Allows to rate scientific publications within the Readersourcing approach.
The main mechanism to spread scientific knowledge is the scholarly publishing process, which is based on the peer review activity; a scientific article written by some authors is judged and rated by colleagues of the same degree of competence. Although peer review is a reasonable and well established a priori mechanism to ensure the quality of scientific publications, it is not free from problems, and indeed it is characterized by various issues related to the process itself and the malicious behavior of some stakeholders.
Among the various alternative approaches to the peer review activity proposed during the last years, there are some that aim to take advantage of information which are otherwise lost. When a scientific article is published its readers have their own opinion about it, but such opinions usually remain private spread informally between a few collaborators. Eventually, they remain “encoded” inside citations inserted into other articles. It would be useful to have an approach to the peer review activity which considers also such opinions.
In literature there are two proposals which aim to take advantage of readers’ opinions by outsourcing the peer review activity to their community. The shared idea consist in asking readers to rate quantitatively the articles they read; these ratings are used to measure the overall quality of such articles as well as the reputation of a reader as an assessor; moreover, they are used to derive the reputation of a scholar as an author.
In other terms, the main issue with which the two aforementioned proposals have to deal consists in how the ratings that the assessed entity (i.e., a publication) receives should be aggregated into indexes of quality and, from these indexes, how to compute indexes of reputation for the assessors (i.e., the readers) and, eventually, indexes of how much an author is “skilled” (i.e., a measure of his ability to publish papers which are positively rated by their readers).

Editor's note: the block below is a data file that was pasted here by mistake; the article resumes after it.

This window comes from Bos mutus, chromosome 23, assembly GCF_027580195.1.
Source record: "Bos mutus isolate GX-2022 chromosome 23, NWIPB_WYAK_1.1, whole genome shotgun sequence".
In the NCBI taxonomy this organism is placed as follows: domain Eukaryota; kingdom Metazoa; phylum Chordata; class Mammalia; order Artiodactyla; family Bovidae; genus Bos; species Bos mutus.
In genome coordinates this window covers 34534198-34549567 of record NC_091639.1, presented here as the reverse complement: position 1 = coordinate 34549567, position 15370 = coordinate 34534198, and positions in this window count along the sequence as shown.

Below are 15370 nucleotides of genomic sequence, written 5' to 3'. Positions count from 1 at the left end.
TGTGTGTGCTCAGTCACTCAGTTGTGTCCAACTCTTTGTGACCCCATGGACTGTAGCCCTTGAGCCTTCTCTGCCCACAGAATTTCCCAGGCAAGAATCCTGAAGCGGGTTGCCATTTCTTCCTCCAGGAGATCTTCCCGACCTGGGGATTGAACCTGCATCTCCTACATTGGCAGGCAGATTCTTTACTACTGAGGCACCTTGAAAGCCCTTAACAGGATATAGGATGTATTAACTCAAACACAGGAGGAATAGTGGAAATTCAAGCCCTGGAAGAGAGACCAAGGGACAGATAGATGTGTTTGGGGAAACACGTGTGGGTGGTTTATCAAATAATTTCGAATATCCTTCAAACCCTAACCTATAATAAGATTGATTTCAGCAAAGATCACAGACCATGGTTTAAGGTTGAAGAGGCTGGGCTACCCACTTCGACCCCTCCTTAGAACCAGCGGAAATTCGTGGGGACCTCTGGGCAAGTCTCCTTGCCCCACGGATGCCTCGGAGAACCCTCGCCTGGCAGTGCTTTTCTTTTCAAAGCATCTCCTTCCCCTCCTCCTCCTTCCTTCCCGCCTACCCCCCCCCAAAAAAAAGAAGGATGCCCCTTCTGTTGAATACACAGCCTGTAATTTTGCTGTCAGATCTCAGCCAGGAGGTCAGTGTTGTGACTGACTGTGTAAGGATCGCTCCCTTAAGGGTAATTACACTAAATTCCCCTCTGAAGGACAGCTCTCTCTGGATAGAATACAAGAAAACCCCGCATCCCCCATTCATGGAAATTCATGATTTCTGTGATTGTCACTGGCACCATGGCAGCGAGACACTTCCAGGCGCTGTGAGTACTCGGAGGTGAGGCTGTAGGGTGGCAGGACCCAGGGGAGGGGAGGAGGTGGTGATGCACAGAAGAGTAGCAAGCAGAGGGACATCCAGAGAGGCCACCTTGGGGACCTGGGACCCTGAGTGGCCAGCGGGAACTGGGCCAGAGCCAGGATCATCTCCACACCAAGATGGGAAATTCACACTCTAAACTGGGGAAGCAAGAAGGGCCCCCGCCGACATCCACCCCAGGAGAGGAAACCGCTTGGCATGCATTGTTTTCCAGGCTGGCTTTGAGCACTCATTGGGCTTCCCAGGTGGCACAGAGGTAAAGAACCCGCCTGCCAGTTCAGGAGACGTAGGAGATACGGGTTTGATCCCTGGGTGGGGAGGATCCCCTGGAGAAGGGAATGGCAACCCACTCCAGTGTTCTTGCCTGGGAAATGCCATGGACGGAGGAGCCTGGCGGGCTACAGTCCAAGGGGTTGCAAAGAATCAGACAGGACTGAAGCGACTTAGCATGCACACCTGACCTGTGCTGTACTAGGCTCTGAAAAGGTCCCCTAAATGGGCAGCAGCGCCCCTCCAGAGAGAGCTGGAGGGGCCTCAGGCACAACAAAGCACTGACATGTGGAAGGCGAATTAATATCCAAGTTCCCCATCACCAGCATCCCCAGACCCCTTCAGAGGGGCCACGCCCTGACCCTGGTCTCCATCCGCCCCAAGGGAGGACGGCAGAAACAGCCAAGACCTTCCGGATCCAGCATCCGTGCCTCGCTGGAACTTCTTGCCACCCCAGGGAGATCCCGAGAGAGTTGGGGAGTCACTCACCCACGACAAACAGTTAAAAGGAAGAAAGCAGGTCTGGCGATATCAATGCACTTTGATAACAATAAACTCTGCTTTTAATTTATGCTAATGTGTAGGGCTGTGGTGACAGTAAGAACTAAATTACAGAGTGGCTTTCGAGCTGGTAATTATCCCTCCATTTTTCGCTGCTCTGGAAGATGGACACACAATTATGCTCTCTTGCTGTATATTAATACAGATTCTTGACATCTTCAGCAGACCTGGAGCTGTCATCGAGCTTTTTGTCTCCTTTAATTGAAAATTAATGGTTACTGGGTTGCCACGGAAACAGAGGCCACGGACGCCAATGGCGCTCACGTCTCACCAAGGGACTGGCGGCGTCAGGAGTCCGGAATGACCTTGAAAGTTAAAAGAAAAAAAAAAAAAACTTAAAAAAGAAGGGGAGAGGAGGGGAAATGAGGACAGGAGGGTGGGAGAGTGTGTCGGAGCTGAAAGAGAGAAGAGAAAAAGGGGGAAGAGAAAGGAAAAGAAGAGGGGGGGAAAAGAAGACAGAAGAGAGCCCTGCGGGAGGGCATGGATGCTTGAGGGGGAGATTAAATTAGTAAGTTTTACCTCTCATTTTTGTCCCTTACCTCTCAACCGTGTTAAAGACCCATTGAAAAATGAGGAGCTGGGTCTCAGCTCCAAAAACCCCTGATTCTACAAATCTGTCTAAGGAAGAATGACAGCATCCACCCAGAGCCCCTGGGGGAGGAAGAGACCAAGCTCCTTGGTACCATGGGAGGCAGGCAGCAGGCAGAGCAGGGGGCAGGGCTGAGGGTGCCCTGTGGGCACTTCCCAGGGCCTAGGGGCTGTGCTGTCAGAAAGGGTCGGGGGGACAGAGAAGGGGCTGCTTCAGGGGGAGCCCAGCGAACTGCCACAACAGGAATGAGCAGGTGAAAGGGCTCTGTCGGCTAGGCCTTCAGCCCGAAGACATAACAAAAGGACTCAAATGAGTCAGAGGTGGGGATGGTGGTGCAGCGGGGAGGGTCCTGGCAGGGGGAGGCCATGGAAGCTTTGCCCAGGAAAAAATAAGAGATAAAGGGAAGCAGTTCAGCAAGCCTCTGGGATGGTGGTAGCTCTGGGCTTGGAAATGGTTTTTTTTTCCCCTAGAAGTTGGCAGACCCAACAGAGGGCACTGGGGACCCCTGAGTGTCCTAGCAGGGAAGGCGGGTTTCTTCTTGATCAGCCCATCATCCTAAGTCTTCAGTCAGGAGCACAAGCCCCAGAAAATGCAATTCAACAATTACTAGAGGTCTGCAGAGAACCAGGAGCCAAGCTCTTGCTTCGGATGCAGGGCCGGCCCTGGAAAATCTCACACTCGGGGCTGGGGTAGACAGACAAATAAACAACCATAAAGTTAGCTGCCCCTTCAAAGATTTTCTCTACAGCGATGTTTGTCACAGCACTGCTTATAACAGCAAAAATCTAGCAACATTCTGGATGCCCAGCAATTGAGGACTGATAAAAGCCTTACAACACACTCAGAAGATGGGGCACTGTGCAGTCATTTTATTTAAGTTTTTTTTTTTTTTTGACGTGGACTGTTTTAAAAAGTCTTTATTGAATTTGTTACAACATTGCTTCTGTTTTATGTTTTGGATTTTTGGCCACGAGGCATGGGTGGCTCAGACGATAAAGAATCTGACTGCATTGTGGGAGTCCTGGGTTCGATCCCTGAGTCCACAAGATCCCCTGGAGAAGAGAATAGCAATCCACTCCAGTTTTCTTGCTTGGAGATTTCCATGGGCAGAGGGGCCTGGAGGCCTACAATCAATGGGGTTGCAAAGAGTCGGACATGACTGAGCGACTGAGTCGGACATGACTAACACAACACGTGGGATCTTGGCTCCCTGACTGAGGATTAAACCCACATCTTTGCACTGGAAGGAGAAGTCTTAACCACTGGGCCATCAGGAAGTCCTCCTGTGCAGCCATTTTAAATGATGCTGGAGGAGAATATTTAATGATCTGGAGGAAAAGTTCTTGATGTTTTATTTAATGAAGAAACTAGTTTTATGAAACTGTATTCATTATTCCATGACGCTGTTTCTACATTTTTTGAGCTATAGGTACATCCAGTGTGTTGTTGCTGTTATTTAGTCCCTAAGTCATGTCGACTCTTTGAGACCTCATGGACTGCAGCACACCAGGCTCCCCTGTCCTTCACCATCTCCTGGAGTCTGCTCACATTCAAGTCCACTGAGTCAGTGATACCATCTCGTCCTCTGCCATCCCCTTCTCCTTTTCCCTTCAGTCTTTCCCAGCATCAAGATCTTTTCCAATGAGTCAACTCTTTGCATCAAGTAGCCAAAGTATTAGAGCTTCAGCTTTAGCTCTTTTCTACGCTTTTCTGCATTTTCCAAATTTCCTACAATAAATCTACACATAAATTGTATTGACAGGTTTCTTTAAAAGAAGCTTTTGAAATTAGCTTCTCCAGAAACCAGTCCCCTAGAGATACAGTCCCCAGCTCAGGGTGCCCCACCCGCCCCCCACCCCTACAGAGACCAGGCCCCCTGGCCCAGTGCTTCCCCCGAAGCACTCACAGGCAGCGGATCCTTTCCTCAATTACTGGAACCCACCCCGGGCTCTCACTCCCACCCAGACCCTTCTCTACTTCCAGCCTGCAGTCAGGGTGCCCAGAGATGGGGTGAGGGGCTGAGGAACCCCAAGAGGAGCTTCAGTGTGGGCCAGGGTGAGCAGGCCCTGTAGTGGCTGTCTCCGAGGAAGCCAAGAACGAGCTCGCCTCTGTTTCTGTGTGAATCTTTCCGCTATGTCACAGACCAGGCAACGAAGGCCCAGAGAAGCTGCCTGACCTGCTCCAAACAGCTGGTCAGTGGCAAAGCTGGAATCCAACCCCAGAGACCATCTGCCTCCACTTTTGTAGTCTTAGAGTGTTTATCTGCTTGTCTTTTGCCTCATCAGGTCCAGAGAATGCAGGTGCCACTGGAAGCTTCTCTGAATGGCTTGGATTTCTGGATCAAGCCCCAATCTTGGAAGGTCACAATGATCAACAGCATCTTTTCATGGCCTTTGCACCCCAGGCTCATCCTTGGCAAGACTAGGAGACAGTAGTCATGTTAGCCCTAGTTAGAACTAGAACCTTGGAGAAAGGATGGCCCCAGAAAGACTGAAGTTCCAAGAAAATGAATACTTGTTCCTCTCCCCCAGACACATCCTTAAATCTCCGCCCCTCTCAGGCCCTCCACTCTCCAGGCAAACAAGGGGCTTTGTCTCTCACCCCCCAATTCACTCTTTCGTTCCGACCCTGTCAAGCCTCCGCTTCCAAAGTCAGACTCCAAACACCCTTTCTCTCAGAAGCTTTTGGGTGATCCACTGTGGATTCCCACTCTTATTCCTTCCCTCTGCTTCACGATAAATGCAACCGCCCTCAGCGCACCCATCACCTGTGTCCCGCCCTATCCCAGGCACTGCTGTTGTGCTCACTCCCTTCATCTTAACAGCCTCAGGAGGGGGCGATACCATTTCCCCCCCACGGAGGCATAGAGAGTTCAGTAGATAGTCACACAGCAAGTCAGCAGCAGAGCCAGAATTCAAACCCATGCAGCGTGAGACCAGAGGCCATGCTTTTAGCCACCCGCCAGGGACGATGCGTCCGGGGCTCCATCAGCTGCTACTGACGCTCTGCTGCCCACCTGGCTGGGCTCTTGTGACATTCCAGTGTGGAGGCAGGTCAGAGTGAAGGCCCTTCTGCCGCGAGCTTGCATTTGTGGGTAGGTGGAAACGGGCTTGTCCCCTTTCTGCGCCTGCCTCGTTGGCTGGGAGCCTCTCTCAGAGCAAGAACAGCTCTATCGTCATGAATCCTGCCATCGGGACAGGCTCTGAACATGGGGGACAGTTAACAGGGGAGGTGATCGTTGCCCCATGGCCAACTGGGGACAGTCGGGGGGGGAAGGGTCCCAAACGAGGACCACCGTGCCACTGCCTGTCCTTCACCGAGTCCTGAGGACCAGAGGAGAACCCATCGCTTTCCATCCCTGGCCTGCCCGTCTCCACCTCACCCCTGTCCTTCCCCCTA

A working implementation of the two proposals has been provided by building the Readersourcing 2.0 ecosystem within a research project co-funded by SISSA Medialab and University of Udine. This ecosystem is an independent, third-party, non-profit, academic/scientific endeavour, aimed at quality rating of both scholarly literature and scholars and is composed of four software applications. There is one (RS_Server) which acts as a server to gather all the ratings given by readers and one that acts as a client (RS_Rate) to allow the readers themselves to effectively rate publications, although it is possible to carry out every operation also directly on a web interface pro-vided by RS_Server. There is also a component (RS_PDF) which has the task to annotate files in PDF format by taking advantage of an ad hoc software library; this component is exploited by the server-side application. Lastly, there is also an additional component (RS_Py) which provides a fully working implementation of the two proposals that can be used as a standalone software. The code of every software component and the overall documentation is available on GitHub (https://github.com/Miccighel/Readersourcing-2.0).
RS_Rate (i.e., this extension) allows a scholarly reader to:
- Rate a scientific publications while he is reading it;
- Annotate a scientific publication with a rating url to express his rating at a later time;
- Automatically extract the rating url from one of his annotated publications;
- Sign up on the Readersourcing 2.0 ecosystem and update his profile.